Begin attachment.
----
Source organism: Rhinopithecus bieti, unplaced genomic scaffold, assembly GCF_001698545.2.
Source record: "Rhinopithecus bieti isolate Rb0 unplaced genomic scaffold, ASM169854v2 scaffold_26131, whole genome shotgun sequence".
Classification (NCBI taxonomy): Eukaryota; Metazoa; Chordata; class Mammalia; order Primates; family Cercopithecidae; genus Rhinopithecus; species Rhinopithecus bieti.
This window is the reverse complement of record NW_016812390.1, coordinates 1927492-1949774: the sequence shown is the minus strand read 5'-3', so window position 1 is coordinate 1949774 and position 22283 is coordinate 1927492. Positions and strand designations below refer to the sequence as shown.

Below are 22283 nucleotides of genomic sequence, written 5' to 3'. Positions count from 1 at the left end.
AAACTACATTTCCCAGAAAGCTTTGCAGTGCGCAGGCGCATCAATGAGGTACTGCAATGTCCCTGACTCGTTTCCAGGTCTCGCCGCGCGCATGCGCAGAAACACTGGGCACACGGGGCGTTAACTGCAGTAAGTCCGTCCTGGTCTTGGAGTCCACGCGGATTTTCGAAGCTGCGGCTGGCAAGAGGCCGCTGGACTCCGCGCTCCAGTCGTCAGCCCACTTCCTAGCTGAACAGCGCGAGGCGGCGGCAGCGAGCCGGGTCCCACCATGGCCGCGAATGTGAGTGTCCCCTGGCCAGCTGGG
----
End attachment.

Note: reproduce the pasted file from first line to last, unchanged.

Source organism: Rhinopithecus bieti, unplaced genomic scaffold, assembly GCF_001698545.2.
Source record: "Rhinopithecus bieti isolate Rb0 unplaced genomic scaffold, ASM169854v2 scaffold_26131, whole genome shotgun sequence".
Classification (NCBI taxonomy): Eukaryota; Metazoa; Chordata; class Mammalia; order Primates; family Cercopithecidae; genus Rhinopithecus; species Rhinopithecus bieti.
This window is the reverse complement of record NW_016812390.1, coordinates 1927492-1949774: the sequence shown is the minus strand read 5'-3', so window position 1 is coordinate 1949774 and position 22283 is coordinate 1927492. Positions and strand designations below refer to the sequence as shown.

Below are 22283 nucleotides of genomic sequence, written 5' to 3'. Positions count from 1 at the left end.
AAACTACATTTCCCAGAAAGCTTTGCAGTGCGCAGGCGCATCAATGAGGTACTGCAATGTCCCTGACTCGTTTCCAGGTCTCGCCGCGCGCATGCGCAGAAACACTGGGCACACGGGGCGTTAACTGCAGTAAGTCCGTCCTGGTCTTGGAGTCCACGCGGATTTTCGAAGCTGCGGCTGGCAAGAGGCCGCTGGACTCCGCGCTCCAGTCGTCAGCCCACTTCCTAGCTGAACAGCGCGAGGCGGCGGCAGCGAGCCGGGTCCCACCATGGCCGCGAATGTGAGTGTCCCCTGGCCAGCTGGG